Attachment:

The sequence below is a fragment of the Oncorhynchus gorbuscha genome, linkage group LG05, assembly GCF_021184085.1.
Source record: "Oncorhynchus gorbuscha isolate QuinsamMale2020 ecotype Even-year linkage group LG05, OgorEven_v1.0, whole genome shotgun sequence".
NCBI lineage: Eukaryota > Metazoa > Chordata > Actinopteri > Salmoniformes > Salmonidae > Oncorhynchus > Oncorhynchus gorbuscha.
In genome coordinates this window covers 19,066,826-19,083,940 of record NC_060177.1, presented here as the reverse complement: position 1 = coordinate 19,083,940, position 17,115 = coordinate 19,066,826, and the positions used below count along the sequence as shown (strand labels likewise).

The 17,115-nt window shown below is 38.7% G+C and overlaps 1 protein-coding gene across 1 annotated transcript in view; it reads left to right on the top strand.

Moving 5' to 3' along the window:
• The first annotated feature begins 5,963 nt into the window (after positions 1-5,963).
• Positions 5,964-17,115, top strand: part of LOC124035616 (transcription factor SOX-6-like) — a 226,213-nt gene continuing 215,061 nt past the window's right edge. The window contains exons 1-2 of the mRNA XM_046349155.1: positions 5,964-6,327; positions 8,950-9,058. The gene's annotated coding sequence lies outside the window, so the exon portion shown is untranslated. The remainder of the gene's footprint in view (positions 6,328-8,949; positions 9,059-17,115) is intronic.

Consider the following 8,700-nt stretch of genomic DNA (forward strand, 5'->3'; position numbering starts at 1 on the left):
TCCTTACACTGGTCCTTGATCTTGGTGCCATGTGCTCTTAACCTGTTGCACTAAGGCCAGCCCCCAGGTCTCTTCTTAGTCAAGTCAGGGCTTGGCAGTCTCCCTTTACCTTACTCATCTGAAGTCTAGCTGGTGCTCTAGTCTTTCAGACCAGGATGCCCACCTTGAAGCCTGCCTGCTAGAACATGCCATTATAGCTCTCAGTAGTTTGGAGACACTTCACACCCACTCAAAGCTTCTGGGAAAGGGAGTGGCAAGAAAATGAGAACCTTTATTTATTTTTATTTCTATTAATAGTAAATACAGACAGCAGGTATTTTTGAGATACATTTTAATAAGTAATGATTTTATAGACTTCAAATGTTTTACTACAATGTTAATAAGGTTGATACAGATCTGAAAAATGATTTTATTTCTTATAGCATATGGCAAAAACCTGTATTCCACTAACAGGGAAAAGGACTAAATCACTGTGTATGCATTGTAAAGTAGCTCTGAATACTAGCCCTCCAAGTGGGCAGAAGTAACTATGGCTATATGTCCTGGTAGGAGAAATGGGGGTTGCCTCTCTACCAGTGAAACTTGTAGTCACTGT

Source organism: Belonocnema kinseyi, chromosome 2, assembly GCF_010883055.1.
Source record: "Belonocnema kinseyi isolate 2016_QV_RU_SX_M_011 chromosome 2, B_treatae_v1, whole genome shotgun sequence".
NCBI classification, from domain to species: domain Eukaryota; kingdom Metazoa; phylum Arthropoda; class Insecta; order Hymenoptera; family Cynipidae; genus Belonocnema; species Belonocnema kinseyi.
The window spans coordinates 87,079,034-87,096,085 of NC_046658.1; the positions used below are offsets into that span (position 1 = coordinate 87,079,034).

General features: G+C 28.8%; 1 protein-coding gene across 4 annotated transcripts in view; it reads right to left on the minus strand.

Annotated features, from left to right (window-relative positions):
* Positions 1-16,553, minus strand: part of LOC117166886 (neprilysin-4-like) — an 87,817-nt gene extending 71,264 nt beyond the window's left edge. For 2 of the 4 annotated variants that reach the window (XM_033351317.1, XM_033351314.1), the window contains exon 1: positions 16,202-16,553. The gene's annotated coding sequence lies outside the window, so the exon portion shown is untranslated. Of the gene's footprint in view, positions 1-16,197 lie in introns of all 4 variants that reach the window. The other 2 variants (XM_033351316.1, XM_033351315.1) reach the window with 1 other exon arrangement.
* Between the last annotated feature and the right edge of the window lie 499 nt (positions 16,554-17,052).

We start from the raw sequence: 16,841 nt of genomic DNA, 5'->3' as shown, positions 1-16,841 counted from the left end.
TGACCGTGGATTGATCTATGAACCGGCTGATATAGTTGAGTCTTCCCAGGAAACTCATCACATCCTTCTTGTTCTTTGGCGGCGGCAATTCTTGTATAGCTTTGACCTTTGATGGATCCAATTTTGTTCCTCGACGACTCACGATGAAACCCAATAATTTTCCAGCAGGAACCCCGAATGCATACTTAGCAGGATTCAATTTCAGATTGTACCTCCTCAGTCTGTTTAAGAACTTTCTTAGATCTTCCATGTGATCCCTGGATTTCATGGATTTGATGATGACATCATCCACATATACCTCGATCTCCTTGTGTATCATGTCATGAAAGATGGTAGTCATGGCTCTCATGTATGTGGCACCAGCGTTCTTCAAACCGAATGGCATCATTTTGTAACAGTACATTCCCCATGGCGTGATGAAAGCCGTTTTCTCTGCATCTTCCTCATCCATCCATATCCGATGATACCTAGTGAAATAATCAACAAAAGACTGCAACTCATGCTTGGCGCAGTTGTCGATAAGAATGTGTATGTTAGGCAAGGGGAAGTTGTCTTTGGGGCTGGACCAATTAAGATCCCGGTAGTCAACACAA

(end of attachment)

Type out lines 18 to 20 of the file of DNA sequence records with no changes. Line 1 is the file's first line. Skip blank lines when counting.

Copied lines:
* Between the last annotated feature and the right edge of the window lie 499 nt (positions 16,554-17,052).

We start from the raw sequence: 16,841 nt of genomic DNA, 5'->3' as shown, positions 1-16,841 counted from the left end.
TGACCGTGGATTGATCTATGAACCGGCTGATATAGTTGAGTCTTCCCAGGAAACTCATCACATCCTTCTTGTTCTTTGGCGGCGGCAATTCTTGTATAGCTTTGACCTTTGATGGATCCAATTTTGTTCCTCGACGACTCACGATGAAACCCAATAATTTTCCAGCAGGAACCCCGAATGCATACTTAGCAGGATTCAATTTCAGATTGTACCTCCTCAGTCTGTTTAAGAACTTTCTTAGATCTTCCATGTGATCCCTGGATTTCATGGATTTGATGATGACATCATCCACATATACCTCGATCTCCTTGTGTATCATGTCATGAAAGATGGTAGTCATGGCTCTCATGTATGTGGCACCAGCGTTCTTCAAACCGAATGGCATCATTTTGTAACAGTACATTCCCCATGGCGTGATGAAAGCCGTTTTCTCTGCATCTTCCTCATCCATCCATATCCGATGATACCTAGTGAAATAATCAACAAAAGACTGCAACTCATGCTTGGCGCAGTTGTCGATAAGAATGTGTATGTTAGGCAAGGGGAAGTTGTCTTTGGGGCTGGACCAATTAAGATCCCGGTAGTCAACACAA